Occupational Medicine > F.A.Q.

F.A.Q.

Why Pursue a Career in Occupational Medicine?

The lack of well trained board certified occupational medicine physicians has never been more evident, especially in the State of Florida and Southeastern United States. The shortage of residency trained health professionals knowledgeable in the mechanism of work place injury and the causal relationship between exposure and illness has lead to a rise in work related health care costs, an increase in time off from work and decreased productivity. Early recognition and treatment is the cornerstone of any solution to this growing problem. The USF OM residency is designed for physicians with full-time career goals in the field of Occupational Medicine yet allows opportunity for those interested in administration, utilization review or public health. Our curriculum enables the resident to design a course of study leading to an MSPH degree. The breadth of the residency is such that there is sufficient flexibility to accommodate varying interests and career goals.

What would I actually do as an Occupational Medicine Physician?

Occupational medicine physicians might be called upon to develop programs designed for medical surveillance, workplace monitoring, the prevention of occupational health disorders, and patient care. OM physicians could potentially be in charge of the administration and management of occupational health programs in an industrial setting or wherever personnel health services are needed, especially in a managed care setting.

OM physicians can also be found in the development and management of governmental programs, which may be required by law to provide surveillance, monitoring and hazard evaluations. Some OM physicians pursue careers in teaching and research in an academic setting.

Where do Occupational Medicine Physicians typically work?

Occupational Medicine Physicians work in a variety of places such as employee health clinics in hospitals, manufacturing plants, nuclear power plants, chemical companies, pharmaceutical firms, industry and manufacturing of all types, and public utilities and insurance companies. Some occupational medicine physicians work for such government agencies like the CDC, OSHA, and NIOSH. Some OM physicians do consulting work, while others pursue research or academic careers.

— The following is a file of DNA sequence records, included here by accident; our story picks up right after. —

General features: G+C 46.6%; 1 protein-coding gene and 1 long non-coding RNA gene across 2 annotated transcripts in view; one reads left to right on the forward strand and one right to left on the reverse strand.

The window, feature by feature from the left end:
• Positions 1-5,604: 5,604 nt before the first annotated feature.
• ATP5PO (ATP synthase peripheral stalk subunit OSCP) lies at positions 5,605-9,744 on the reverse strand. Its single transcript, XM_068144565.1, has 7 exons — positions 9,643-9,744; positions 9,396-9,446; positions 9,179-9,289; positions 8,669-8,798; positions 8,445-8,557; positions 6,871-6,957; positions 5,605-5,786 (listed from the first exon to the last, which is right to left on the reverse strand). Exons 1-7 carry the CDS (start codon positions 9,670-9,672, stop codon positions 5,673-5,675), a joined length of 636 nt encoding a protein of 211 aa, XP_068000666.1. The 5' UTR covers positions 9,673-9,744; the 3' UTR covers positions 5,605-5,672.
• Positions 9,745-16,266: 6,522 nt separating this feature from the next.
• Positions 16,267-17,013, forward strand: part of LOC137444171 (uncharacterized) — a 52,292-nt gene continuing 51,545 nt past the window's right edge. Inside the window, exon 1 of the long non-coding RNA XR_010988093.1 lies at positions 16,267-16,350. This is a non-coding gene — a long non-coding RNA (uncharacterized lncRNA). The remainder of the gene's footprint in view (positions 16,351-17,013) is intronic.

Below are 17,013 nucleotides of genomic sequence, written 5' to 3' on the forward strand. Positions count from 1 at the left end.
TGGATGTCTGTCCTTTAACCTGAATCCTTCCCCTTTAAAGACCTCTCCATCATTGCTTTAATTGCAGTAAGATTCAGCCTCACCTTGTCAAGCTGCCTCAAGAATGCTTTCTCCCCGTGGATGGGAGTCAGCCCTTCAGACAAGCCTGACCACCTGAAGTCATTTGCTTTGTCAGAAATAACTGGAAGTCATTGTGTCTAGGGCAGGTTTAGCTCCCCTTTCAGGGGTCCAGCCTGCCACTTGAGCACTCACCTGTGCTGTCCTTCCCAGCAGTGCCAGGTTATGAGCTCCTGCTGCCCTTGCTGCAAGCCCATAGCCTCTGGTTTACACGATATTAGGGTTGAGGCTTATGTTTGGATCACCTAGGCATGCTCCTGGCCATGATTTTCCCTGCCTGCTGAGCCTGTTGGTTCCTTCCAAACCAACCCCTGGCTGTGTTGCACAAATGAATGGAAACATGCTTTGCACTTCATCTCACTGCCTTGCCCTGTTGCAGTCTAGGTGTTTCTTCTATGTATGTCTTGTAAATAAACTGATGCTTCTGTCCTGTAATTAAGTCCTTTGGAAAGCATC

What is the typical salary of an Occupational Medicine Physician?

According to the Occupational Outlook Handbook (see http://www.bls.gov/oco/) the median annual earnings of occupational health physicians were over $200,000.

How can I learn more about Occupational Medicine?

Go to http://www.acoem.org or contact us at the College of Public Health.

What type of financial assistance is available?

Monies to support tuition and fees for full time students are available thanks to our NIOSH grant. Our residents’ salaries are provided by our institutional affiliations with the James A. Haley VA Hospital, Bay Pines VA Hospital and Tampa General Hospital. Salaries are determined by the PGY year of the resident, based on figures provided by the Graduate Medical Education office.

What Makes the USF Occupational Medicine/MSPH Program stand out?

The MSPH in Occupational Medicine includes an occupational medicine residency program that is accredited by the Accreditation Council for Graduate Medical Programs. The residency program option is a two year concurrent academic and practicum with academic work in the evenings while the practicum takes place during the day.

How many spots are available per year?

We are accredited to train a maximum of 8 residents across our two training years, but in general, depending on our available funding, only have up to six residents at a time.

What is the application and acceptance timeline?

Applications are accepted from August 1st up to December 15th. Our interview timeline is from October 15th through December 15th. Accepted residents will be notified on December 15th.

Does the USF OMR sponsor for visas?

Unfortunately, we cannot sponsor for visas. In order to be eligible, applicants must be either a Permanent Resident, or a Citizen of the United States.

Does the USF OMR offer the Complimentary Pathway?

The OMR does not offer the Complimentary Pathway. Applicants who already have an MPH may apply, but keep in mind that you will be required to do a full two years of clinical training.

I already have an MPH. Am I still eligible to apply? Does my MPH count towards fulfilling the OMR requirements?

Yes, you will be eligible for a 2 year clinical program. Our Applicant Review Committee will evaluate the MPH transcripts submitted and determine if the applicant will be required to retake the courses.

What is the clinical training requirement to be eligible to the OMR?

US Medical school graduates are required to have 12 months of ACGME approved clinical training before being eligible for our program. Foreign medical school graduates must have 24 months of US ACGME accredited clinical training before being eligible. Certificates of training completion must be provided, as well as the name and contact information of the Program Director of the completed program(s).

To whom should letters of recommendation be addressed?

We require that the applicant submit three (3) letters of recommendation that are no more than two years old and that are written either by the applicant’s previous program director, faculty, hospital staff, or coworkers who know the applicant and can recommend him/her for the program.

All letters should be addressed to our program director, Dr. Thomas Truncale.